Complaints of late mail delivery and sometimes no mail at all some days in Lycoming County, parts of Clinton County and beyond can be traced back to a specific action: the final closure of a mail-sorting facility in Williamsport on June 1.
A United States Postal Service spokesman and several postal employees who talked to the Sun-Gazette agree that the closure of the city's mail processing facility at 2901 Reach Road is causing problems with delivery.
Because of that however, businesses are missing out on payments being sent to them while area letter carriers have been out on routes past 9 p.m. Some letter carriers have been waiting hours each morning for mail to arrive, all while being on the clock.
SUN-GAZETTE FILE PHOTO
Post office employees Colleen Kelly, right, and Barb Eichenlaub sort mail in this Dec. 15, 2008, file photo taken at the Reach Road post office in Williamsport.
"We are standing around for hours at a time, doing nothing. We're getting paid for doing nothing," said Jared Bowes, local president of the National Association of Letter Carriers Branch 50, which covers multiple counties in central and northcentral Pennsylvania.
An independent contract carrier in Clinton County, who doesn't get paid overtime, said his mail has been routinely delayed for months and that no first-class mail was delivered on at least one occasion recently.
One employee, who asked not to be identified and works at the city facility, said an entire shipment of 5,000 pieces of mail destined for Cogan Station was "misplaced" this week.
That employee also said that 1,400 hours of overtime and 400 hours of double-time were issued by the Postal Service last week because letter carriers had to wait for mail to arrive from Harrisburg.
The city postal facility ceased all sorting operations at the beginning of June. Mail now is being transported to and sorted at a Harrisburg facility.
"The issues you cited appear to have been related to an adjustment to that activity," said Ray V. Daiutolo Sr., a Postal Service spokesman, when asked about recent delays. "I understand that the district has identified the cause and has begun to make the appropriate adjustments to address the opportunities. We are committed to ensuring a smooth transition for our customers. We expect that our customers will begin to experience the regular levels of service they are accustomed to from the USPS. We apologize for any inconvenience this may have caused our customers."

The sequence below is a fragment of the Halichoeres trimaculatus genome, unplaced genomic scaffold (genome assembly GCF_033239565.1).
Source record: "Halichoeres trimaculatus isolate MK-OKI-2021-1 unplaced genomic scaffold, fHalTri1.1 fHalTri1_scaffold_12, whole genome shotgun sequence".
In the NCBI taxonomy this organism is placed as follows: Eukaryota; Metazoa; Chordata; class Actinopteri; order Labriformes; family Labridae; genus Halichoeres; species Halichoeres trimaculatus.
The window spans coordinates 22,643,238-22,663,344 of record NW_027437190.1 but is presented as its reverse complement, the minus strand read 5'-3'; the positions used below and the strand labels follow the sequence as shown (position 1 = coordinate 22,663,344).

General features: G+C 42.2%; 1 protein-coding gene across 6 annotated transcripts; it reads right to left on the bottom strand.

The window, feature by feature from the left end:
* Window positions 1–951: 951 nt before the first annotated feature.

But local Postal Service employees warned more than a year ago that such delays would happen when the Reach Road facility was slated to be closed.
"In my honest opinion, what it is, is the Harrisburg plant has not been able to do what it said it was going to do," Bowes said.
When the Postal Service announced in late 2011 that processing could move from the city to Harrisburg, local employees said service here would suffer because efficiency rates are much lower at the Harrisburg plant.
"Harrisburg was consistently at the bottom," Bowes said. "I don't know what the answer is down there. They should have never taken processing out of Williamsport, because it's not working."
Bowes said he and other Postal Service employees are frustrated with what's happening and are not getting answers from management.
"It's destroying the service from within," he said. "They haven't said anything. That's the problem. They're seeing the tremendous amount of waiting time. They see the problem.
"We're day 18 into this and it's not getting any better. It's hurting our customers. The customers are getting fed up and what are they going to do? They're going to use another service."
Even to mail a letter now from the city to South Williamsport takes five days, Bowes confirmed. Before the change, 95 percent of local mail was delivered the next day, he said.
Daiutolo, however, said that shouldn't happen.
"That should not be the case. If a customer had that issue, it was most likely an isolated incident," he said.
The employee who wished to remain unnamed said some mail isn't being postmarked the day it's dropped off to make it appear as if it reaches its destination more quickly.
"They knew about this a year ago," the employee said. "Why weren't they prepared by June 1?"